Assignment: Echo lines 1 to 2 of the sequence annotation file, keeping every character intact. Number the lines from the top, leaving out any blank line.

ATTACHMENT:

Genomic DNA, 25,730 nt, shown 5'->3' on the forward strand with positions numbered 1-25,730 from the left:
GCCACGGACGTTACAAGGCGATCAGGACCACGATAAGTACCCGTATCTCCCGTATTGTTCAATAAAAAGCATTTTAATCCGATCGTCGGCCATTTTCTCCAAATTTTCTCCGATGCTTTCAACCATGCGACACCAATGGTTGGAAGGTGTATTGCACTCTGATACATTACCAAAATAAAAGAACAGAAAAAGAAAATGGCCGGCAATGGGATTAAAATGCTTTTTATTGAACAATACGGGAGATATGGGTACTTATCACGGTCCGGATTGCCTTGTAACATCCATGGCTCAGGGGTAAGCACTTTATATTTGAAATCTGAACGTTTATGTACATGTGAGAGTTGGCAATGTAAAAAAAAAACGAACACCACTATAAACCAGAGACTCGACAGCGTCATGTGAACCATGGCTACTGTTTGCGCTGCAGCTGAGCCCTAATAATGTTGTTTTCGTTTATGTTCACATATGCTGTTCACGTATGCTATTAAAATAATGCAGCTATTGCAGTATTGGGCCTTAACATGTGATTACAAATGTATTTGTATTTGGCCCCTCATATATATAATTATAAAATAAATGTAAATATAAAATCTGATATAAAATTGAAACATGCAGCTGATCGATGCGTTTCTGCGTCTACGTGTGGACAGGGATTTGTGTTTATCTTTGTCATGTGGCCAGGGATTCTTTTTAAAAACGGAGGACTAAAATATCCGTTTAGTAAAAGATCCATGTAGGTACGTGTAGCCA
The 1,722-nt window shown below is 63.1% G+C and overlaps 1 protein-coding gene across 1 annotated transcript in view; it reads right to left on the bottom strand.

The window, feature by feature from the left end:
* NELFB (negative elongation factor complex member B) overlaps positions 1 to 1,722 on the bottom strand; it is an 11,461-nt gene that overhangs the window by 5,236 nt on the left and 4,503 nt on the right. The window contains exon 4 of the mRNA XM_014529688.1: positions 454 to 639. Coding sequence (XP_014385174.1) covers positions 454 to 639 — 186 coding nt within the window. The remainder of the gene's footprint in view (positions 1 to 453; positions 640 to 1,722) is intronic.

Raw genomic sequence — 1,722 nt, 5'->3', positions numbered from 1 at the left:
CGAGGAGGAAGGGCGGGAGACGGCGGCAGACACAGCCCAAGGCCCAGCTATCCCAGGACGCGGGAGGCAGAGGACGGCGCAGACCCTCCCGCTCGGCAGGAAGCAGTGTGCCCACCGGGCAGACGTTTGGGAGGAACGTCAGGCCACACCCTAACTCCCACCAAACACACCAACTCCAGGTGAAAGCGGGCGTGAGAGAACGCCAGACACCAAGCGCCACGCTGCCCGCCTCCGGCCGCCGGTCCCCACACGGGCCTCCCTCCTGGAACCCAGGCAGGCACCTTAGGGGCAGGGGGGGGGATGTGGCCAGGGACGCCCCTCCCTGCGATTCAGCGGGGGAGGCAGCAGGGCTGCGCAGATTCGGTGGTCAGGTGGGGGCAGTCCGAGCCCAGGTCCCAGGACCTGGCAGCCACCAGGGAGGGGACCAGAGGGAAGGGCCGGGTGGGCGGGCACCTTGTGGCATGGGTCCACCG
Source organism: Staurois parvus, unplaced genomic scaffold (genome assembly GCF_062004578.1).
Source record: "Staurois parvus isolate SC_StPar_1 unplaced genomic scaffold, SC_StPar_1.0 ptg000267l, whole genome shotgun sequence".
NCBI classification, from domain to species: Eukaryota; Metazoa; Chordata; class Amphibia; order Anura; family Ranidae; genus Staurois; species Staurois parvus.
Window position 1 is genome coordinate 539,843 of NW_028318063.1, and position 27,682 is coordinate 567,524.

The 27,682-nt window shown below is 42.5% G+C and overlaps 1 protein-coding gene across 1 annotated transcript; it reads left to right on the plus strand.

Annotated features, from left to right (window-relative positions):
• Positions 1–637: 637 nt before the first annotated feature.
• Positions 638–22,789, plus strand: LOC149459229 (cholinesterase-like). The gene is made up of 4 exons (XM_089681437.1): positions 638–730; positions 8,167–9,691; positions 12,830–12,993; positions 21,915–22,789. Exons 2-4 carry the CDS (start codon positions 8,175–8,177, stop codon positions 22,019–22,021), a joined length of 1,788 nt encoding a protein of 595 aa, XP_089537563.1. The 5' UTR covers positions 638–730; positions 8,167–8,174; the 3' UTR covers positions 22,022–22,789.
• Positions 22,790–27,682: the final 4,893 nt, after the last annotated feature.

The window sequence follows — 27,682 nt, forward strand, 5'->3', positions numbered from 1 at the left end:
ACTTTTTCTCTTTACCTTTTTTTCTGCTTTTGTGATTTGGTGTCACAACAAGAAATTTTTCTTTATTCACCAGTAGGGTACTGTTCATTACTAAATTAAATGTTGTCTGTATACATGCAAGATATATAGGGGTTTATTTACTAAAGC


Genomic DNA, 25,730 nt, shown 5'->3' on the forward strand with positions numbered 1-25,730 from the left:
GCCACGGACGTTACAAGGCGATCAGGACCACGATAAGTACCCGTATCTCCCGTATTGTTCAATAAAAAGCATTTTAATCCGATCGTCGGCCATTTTCTCCAAATTTTCTCCGATGCTTTCAACCATGCGACACCAATGGTTGGAAGGTGTATTGCACTCTGATACATTACCAAAATAAAAGAACAGAAAAAGAAAATGGCCGGCAATGGGATTAAAATGCTTTTTATTGAACAATACGGGAGATATGGGTACTTATCACGGTCCGGATTGCCTTGTAACATCCATGGCTCAGGGGTAAGCACTTTATATTTGAAATCTGAACGTTTATGTACATGTGAGAGTTGGCAATGTAAAAAAAAAACGAACACCACTATAAACCAGAGACTCGACAGCGTCATGTGAACCATGGCTACTGTTTGCGCTGCAGCTGAGCCCTAATAATGTTGTTTTCGTTTATGTTCACATATGCTGTTCACGTATGCTATTAAAATAATGCAGCTATTGCAGTATTGGGCCTTAACATGTGATTACAAATGTATTTGTATTTGGCCCCTCATATATATAATTATAAAATAAATGTAAATATAAAATCTGATATAAAATTGAAACATGCAGCTGATCGATGCGTTTCTGCGTCTACGTGTGGACAGGGATTTGTGTTTATCTTTGTCATGTGGCCAGGGATTCTTTTTAAAAACGGAGGACTAAAATATCCGTTTAGTAAAAGATCCATGTAGGTACGTGTAGCCA